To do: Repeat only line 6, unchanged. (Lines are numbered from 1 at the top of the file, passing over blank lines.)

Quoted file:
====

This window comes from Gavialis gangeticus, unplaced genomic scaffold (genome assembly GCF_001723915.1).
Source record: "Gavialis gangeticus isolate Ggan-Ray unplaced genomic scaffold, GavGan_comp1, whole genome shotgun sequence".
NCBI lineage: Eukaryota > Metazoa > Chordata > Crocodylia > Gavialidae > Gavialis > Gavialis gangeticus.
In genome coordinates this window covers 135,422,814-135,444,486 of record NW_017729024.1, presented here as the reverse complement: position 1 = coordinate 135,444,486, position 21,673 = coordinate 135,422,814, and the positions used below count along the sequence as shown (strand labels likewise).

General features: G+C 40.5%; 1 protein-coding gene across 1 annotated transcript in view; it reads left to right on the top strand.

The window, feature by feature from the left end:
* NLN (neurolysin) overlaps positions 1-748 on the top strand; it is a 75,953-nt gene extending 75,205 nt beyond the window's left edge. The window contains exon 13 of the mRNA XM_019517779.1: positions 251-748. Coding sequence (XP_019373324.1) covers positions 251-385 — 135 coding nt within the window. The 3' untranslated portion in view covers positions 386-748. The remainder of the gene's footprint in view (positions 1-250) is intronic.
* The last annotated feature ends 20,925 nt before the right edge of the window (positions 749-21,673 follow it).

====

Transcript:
The window, feature by feature from the left end: